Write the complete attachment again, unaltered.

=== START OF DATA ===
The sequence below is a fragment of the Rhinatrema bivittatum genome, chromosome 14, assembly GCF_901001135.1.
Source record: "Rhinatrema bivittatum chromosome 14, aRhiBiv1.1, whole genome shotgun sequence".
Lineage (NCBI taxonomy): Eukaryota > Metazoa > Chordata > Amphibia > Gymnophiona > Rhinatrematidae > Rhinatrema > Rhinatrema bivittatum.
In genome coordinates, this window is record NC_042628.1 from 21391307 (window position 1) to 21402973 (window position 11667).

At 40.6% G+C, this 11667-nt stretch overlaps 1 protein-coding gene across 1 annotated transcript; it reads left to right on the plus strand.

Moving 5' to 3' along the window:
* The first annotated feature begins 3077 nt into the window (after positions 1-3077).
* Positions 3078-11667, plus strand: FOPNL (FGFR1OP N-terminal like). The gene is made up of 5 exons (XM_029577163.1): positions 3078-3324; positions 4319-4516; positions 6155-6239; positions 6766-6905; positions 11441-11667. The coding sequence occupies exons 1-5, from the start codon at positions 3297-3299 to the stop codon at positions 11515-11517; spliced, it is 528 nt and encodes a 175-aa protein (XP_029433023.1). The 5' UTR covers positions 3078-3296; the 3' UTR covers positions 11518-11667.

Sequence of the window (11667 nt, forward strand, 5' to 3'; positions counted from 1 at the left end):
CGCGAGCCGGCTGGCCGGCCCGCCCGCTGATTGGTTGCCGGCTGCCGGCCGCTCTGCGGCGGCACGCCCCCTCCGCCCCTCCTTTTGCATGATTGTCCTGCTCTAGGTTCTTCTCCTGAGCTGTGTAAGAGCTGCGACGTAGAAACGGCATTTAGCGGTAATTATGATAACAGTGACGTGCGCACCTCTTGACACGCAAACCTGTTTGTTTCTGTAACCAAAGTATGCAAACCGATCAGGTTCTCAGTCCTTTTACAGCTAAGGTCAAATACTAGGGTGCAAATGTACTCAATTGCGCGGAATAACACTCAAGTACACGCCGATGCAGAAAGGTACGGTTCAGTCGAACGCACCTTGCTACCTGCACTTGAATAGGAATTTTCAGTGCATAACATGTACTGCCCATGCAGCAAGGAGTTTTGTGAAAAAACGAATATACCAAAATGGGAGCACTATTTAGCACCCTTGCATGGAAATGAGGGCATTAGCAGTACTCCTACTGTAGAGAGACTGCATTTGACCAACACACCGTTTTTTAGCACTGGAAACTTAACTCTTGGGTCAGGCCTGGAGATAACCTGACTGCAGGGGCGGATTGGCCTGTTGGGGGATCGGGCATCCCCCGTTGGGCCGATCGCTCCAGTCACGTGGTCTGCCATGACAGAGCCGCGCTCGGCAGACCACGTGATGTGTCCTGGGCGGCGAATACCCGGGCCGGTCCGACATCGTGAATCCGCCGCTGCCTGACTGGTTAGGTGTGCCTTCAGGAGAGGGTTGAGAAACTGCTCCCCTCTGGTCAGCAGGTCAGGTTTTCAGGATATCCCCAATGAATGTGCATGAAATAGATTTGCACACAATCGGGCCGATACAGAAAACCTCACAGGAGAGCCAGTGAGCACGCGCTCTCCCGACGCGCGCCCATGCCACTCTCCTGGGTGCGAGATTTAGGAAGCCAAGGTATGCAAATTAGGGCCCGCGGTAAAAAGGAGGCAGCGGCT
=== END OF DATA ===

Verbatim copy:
The sequence below is a fragment of the Rhinatrema bivittatum genome, chromosome 14, assembly GCF_901001135.1.
Source record: "Rhinatrema bivittatum chromosome 14, aRhiBiv1.1, whole genome shotgun sequence".
Lineage (NCBI taxonomy): Eukaryota > Metazoa > Chordata > Amphibia > Gymnophiona > Rhinatrematidae > Rhinatrema > Rhinatrema bivittatum.
In genome coordinates, this window is record NC_042628.1 from 21391307 (window position 1) to 21402973 (window position 11667).

At 40.6% G+C, this 11667-nt stretch overlaps 1 protein-coding gene across 1 annotated transcript; it reads left to right on the plus strand.

Moving 5' to 3' along the window:
* The first annotated feature begins 3077 nt into the window (after positions 1-3077).
* Positions 3078-11667, plus strand: FOPNL (FGFR1OP N-terminal like). The gene is made up of 5 exons (XM_029577163.1): positions 3078-3324; positions 4319-4516; positions 6155-6239; positions 6766-6905; positions 11441-11667. The coding sequence occupies exons 1-5, from the start codon at positions 3297-3299 to the stop codon at positions 11515-11517; spliced, it is 528 nt and encodes a 175-aa protein (XP_029433023.1). The 5' UTR covers positions 3078-3296; the 3' UTR covers positions 11518-11667.

Sequence of the window (11667 nt, forward strand, 5' to 3'; positions counted from 1 at the left end):
CGCGAGCCGGCTGGCCGGCCCGCCCGCTGATTGGTTGCCGGCTGCCGGCCGCTCTGCGGCGGCACGCCCCCTCCGCCCCTCCTTTTGCATGATTGTCCTGCTCTAGGTTCTTCTCCTGAGCTGTGTAAGAGCTGCGACGTAGAAACGGCATTTAGCGGTAATTATGATAACAGTGACGTGCGCACCTCTTGACACGCAAACCTGTTTGTTTCTGTAACCAAAGTATGCAAACCGATCAGGTTCTCAGTCCTTTTACAGCTAAGGTCAAATACTAGGGTGCAAATGTACTCAATTGCGCGGAATAACACTCAAGTACACGCCGATGCAGAAAGGTACGGTTCAGTCGAACGCACCTTGCTACCTGCACTTGAATAGGAATTTTCAGTGCATAACATGTACTGCCCATGCAGCAAGGAGTTTTGTGAAAAAACGAATATACCAAAATGGGAGCACTATTTAGCACCCTTGCATGGAAATGAGGGCATTAGCAGTACTCCTACTGTAGAGAGACTGCATTTGACCAACACACCGTTTTTTAGCACTGGAAACTTAACTCTTGGGTCAGGCCTGGAGATAACCTGACTGCAGGGGCGGATTGGCCTGTTGGGGGATCGGGCATCCCCCGTTGGGCCGATCGCTCCAGTCACGTGGTCTGCCATGACAGAGCCGCGCTCGGCAGACCACGTGATGTGTCCTGGGCGGCGAATACCCGGGCCGGTCCGACATCGTGAATCCGCCGCTGCCTGACTGGTTAGGTGTGCCTTCAGGAGAGGGTTGAGAAACTGCTCCCCTCTGGTCAGCAGGTCAGGTTTTCAGGATATCCCCAATGAATGTGCATGAAATAGATTTGCACACAATCGGGCCGATACAGAAAACCTCACAGGAGAGCCAGTGAGCACGCGCTCTCCCGACGCGCGCCCATGCCACTCTCCTGGGTGCGAGATTTAGGAAGCCAAGGTATGCAAATTAGGGCCCGCGGTAAAAAGGAGGCAGCGGCT